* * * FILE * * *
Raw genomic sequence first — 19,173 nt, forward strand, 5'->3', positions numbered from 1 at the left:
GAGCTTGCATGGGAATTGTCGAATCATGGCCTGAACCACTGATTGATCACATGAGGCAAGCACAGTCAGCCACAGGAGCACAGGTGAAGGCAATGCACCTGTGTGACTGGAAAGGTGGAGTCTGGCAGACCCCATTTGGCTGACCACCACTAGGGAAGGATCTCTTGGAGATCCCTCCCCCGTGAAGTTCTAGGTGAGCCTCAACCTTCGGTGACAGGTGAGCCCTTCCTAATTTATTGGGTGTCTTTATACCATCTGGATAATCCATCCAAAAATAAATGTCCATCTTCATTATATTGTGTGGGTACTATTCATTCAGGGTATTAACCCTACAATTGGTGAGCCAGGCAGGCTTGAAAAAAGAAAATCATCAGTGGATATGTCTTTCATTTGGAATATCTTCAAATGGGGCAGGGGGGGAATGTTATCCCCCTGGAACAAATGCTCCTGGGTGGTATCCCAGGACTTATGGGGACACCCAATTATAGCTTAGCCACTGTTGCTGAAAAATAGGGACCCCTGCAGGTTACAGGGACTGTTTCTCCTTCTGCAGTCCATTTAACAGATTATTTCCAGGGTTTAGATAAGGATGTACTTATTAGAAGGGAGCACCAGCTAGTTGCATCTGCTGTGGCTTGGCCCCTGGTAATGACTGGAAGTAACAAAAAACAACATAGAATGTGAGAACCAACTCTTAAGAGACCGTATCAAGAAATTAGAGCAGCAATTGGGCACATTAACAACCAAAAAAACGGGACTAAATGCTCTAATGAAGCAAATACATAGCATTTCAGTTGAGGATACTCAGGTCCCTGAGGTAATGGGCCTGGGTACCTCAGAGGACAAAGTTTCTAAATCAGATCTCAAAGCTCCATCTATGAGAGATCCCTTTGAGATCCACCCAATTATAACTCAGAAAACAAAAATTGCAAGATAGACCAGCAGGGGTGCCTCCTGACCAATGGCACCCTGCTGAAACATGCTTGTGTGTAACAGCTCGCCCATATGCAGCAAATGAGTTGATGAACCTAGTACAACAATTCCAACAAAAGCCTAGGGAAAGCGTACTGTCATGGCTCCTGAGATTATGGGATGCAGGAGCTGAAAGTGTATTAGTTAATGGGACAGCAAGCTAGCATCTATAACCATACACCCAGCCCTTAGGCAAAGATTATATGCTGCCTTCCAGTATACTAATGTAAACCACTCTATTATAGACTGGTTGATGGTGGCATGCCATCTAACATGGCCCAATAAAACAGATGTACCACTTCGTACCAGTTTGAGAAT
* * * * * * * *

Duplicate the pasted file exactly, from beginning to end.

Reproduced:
Raw genomic sequence first — 19,173 nt, forward strand, 5'->3', positions numbered from 1 at the left:
GAGCTTGCATGGGAATTGTCGAATCATGGCCTGAACCACTGATTGATCACATGAGGCAAGCACAGTCAGCCACAGGAGCACAGGTGAAGGCAATGCACCTGTGTGACTGGAAAGGTGGAGTCTGGCAGACCCCATTTGGCTGACCACCACTAGGGAAGGATCTCTTGGAGATCCCTCCCCCGTGAAGTTCTAGGTGAGCCTCAACCTTCGGTGACAGGTGAGCCCTTCCTAATTTATTGGGTGTCTTTATACCATCTGGATAATCCATCCAAAAATAAATGTCCATCTTCATTATATTGTGTGGGTACTATTCATTCAGGGTATTAACCCTACAATTGGTGAGCCAGGCAGGCTTGAAAAAAGAAAATCATCAGTGGATATGTCTTTCATTTGGAATATCTTCAAATGGGGCAGGGGGGGAATGTTATCCCCCTGGAACAAATGCTCCTGGGTGGTATCCCAGGACTTATGGGGACACCCAATTATAGCTTAGCCACTGTTGCTGAAAAATAGGGACCCCTGCAGGTTACAGGGACTGTTTCTCCTTCTGCAGTCCATTTAACAGATTATTTCCAGGGTTTAGATAAGGATGTACTTATTAGAAGGGAGCACCAGCTAGTTGCATCTGCTGTGGCTTGGCCCCTGGTAATGACTGGAAGTAACAAAAAACAACATAGAATGTGAGAACCAACTCTTAAGAGACCGTATCAAGAAATTAGAGCAGCAATTGGGCACATTAACAACCAAAAAAACGGGACTAAATGCTCTAATGAAGCAAATACATAGCATTTCAGTTGAGGATACTCAGGTCCCTGAGGTAATGGGCCTGGGTACCTCAGAGGACAAAGTTTCTAAATCAGATCTCAAAGCTCCATCTATGAGAGATCCCTTTGAGATCCACCCAATTATAACTCAGAAAACAAAAATTGCAAGATAGACCAGCAGGGGTGCCTCCTGACCAATGGCACCCTGCTGAAACATGCTTGTGTGTAACAGCTCGCCCATATGCAGCAAATGAGTTGATGAACCTAGTACAACAATTCCAACAAAAGCCTAGGGAAAGCGTACTGTCATGGCTCCTGAGATTATGGGATGCAGGAGCTGAAAGTGTATTAGTTAATGGGACAGCAAGCTAGCATCTATAACCATACACCCAGCCCTTAGGCAAAGATTATATGCTGCCTTCCAGTATACTAATGTAAACCACTCTATTATAGACTGGTTGATGGTGGCATGCCATCTAACATGGCCCAATAAAACAGATGTACCACTTCGTACCAGTTTGAGAAT